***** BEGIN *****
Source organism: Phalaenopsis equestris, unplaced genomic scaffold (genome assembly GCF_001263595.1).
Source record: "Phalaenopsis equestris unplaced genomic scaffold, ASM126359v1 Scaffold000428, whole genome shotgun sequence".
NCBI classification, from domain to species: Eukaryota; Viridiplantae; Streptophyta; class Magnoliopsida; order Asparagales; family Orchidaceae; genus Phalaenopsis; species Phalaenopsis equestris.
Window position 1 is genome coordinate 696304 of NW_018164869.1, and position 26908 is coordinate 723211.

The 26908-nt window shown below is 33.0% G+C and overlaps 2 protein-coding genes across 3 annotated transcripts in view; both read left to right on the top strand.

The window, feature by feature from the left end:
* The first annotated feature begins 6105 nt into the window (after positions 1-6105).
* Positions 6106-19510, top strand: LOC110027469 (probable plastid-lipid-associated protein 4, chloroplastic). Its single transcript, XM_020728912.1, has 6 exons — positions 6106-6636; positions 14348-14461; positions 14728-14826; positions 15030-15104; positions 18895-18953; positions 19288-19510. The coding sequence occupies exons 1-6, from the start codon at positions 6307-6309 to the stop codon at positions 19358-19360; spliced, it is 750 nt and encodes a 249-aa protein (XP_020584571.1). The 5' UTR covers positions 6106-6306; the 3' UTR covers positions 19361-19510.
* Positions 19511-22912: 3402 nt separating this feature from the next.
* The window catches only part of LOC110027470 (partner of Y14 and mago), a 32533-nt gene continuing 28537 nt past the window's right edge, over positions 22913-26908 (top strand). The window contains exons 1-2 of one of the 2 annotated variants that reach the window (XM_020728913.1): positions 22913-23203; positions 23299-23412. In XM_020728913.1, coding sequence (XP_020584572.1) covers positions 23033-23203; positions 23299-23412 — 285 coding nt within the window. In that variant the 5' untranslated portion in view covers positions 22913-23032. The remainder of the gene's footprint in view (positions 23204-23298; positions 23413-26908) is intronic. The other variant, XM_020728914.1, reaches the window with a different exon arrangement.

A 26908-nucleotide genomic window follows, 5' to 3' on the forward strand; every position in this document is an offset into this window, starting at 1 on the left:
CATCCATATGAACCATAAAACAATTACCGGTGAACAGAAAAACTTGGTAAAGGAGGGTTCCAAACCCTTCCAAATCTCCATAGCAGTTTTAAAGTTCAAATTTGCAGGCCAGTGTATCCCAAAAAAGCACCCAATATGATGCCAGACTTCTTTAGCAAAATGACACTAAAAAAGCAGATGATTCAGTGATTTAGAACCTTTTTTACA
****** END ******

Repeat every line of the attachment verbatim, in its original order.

Source organism: Phalaenopsis equestris, unplaced genomic scaffold (genome assembly GCF_001263595.1).
Source record: "Phalaenopsis equestris unplaced genomic scaffold, ASM126359v1 Scaffold000428, whole genome shotgun sequence".
NCBI classification, from domain to species: Eukaryota; Viridiplantae; Streptophyta; class Magnoliopsida; order Asparagales; family Orchidaceae; genus Phalaenopsis; species Phalaenopsis equestris.
Window position 1 is genome coordinate 696304 of NW_018164869.1, and position 26908 is coordinate 723211.

The 26908-nt window shown below is 33.0% G+C and overlaps 2 protein-coding genes across 3 annotated transcripts in view; both read left to right on the top strand.

The window, feature by feature from the left end:
* The first annotated feature begins 6105 nt into the window (after positions 1-6105).
* Positions 6106-19510, top strand: LOC110027469 (probable plastid-lipid-associated protein 4, chloroplastic). Its single transcript, XM_020728912.1, has 6 exons — positions 6106-6636; positions 14348-14461; positions 14728-14826; positions 15030-15104; positions 18895-18953; positions 19288-19510. The coding sequence occupies exons 1-6, from the start codon at positions 6307-6309 to the stop codon at positions 19358-19360; spliced, it is 750 nt and encodes a 249-aa protein (XP_020584571.1). The 5' UTR covers positions 6106-6306; the 3' UTR covers positions 19361-19510.
* Positions 19511-22912: 3402 nt separating this feature from the next.
* The window catches only part of LOC110027470 (partner of Y14 and mago), a 32533-nt gene continuing 28537 nt past the window's right edge, over positions 22913-26908 (top strand). The window contains exons 1-2 of one of the 2 annotated variants that reach the window (XM_020728913.1): positions 22913-23203; positions 23299-23412. In XM_020728913.1, coding sequence (XP_020584572.1) covers positions 23033-23203; positions 23299-23412 — 285 coding nt within the window. In that variant the 5' untranslated portion in view covers positions 22913-23032. The remainder of the gene's footprint in view (positions 23204-23298; positions 23413-26908) is intronic. The other variant, XM_020728914.1, reaches the window with a different exon arrangement.

A 26908-nucleotide genomic window follows, 5' to 3' on the forward strand; every position in this document is an offset into this window, starting at 1 on the left:
CATCCATATGAACCATAAAACAATTACCGGTGAACAGAAAAACTTGGTAAAGGAGGGTTCCAAACCCTTCCAAATCTCCATAGCAGTTTTAAAGTTCAAATTTGCAGGCCAGTGTATCCCAAAAAAGCACCCAATATGATGCCAGACTTCTTTAGCAAAATGACACTAAAAAAGCAGATGATTCAGTGATTTAGAACCTTTTTTACA